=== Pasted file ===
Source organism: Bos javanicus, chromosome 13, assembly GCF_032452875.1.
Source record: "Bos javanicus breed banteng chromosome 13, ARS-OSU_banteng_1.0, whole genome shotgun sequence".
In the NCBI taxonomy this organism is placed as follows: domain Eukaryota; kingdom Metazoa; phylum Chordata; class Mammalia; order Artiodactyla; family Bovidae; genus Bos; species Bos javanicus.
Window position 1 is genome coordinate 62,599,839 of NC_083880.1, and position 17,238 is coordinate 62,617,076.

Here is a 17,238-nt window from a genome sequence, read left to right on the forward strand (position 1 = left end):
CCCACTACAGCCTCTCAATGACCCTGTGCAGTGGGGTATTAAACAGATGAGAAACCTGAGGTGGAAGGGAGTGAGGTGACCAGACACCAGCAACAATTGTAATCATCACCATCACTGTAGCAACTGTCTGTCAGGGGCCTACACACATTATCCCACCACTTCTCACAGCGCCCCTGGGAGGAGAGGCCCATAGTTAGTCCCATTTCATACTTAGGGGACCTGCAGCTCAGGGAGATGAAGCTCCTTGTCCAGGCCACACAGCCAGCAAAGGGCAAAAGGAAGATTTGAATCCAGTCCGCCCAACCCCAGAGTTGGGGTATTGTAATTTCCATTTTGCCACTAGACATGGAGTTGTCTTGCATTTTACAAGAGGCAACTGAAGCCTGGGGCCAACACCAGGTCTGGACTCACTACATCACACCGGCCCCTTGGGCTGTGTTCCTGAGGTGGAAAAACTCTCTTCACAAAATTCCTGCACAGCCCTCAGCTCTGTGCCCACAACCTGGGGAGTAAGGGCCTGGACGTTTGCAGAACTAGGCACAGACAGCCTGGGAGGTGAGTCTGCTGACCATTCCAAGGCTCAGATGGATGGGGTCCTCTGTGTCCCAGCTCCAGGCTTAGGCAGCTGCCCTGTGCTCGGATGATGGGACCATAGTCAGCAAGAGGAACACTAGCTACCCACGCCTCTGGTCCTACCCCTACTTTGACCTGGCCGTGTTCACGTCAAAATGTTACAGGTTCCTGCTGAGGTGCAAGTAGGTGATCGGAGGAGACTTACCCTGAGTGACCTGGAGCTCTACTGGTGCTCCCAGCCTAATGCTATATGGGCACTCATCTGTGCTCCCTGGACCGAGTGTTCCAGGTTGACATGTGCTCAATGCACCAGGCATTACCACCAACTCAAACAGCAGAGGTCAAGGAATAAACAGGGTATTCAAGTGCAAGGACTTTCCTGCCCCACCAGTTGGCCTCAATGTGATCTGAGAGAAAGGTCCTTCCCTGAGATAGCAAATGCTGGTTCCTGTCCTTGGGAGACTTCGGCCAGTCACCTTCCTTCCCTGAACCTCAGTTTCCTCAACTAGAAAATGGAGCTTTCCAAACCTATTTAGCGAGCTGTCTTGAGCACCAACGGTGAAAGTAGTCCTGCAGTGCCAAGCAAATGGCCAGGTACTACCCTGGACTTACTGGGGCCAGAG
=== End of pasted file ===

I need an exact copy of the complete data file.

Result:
Source organism: Bos javanicus, chromosome 13, assembly GCF_032452875.1.
Source record: "Bos javanicus breed banteng chromosome 13, ARS-OSU_banteng_1.0, whole genome shotgun sequence".
In the NCBI taxonomy this organism is placed as follows: domain Eukaryota; kingdom Metazoa; phylum Chordata; class Mammalia; order Artiodactyla; family Bovidae; genus Bos; species Bos javanicus.
Window position 1 is genome coordinate 62,599,839 of NC_083880.1, and position 17,238 is coordinate 62,617,076.

Here is a 17,238-nt window from a genome sequence, read left to right on the forward strand (position 1 = left end):
CCCACTACAGCCTCTCAATGACCCTGTGCAGTGGGGTATTAAACAGATGAGAAACCTGAGGTGGAAGGGAGTGAGGTGACCAGACACCAGCAACAATTGTAATCATCACCATCACTGTAGCAACTGTCTGTCAGGGGCCTACACACATTATCCCACCACTTCTCACAGCGCCCCTGGGAGGAGAGGCCCATAGTTAGTCCCATTTCATACTTAGGGGACCTGCAGCTCAGGGAGATGAAGCTCCTTGTCCAGGCCACACAGCCAGCAAAGGGCAAAAGGAAGATTTGAATCCAGTCCGCCCAACCCCAGAGTTGGGGTATTGTAATTTCCATTTTGCCACTAGACATGGAGTTGTCTTGCATTTTACAAGAGGCAACTGAAGCCTGGGGCCAACACCAGGTCTGGACTCACTACATCACACCGGCCCCTTGGGCTGTGTTCCTGAGGTGGAAAAACTCTCTTCACAAAATTCCTGCACAGCCCTCAGCTCTGTGCCCACAACCTGGGGAGTAAGGGCCTGGACGTTTGCAGAACTAGGCACAGACAGCCTGGGAGGTGAGTCTGCTGACCATTCCAAGGCTCAGATGGATGGGGTCCTCTGTGTCCCAGCTCCAGGCTTAGGCAGCTGCCCTGTGCTCGGATGATGGGACCATAGTCAGCAAGAGGAACACTAGCTACCCACGCCTCTGGTCCTACCCCTACTTTGACCTGGCCGTGTTCACGTCAAAATGTTACAGGTTCCTGCTGAGGTGCAAGTAGGTGATCGGAGGAGACTTACCCTGAGTGACCTGGAGCTCTACTGGTGCTCCCAGCCTAATGCTATATGGGCACTCATCTGTGCTCCCTGGACCGAGTGTTCCAGGTTGACATGTGCTCAATGCACCAGGCATTACCACCAACTCAAACAGCAGAGGTCAAGGAATAAACAGGGTATTCAAGTGCAAGGACTTTCCTGCCCCACCAGTTGGCCTCAATGTGATCTGAGAGAAAGGTCCTTCCCTGAGATAGCAAATGCTGGTTCCTGTCCTTGGGAGACTTCGGCCAGTCACCTTCCTTCCCTGAACCTCAGTTTCCTCAACTAGAAAATGGAGCTTTCCAAACCTATTTAGCGAGCTGTCTTGAGCACCAACGGTGAAAGTAGTCCTGCAGTGCCAAGCAAATGGCCAGGTACTACCCTGGACTTACTGGGGCCAGAG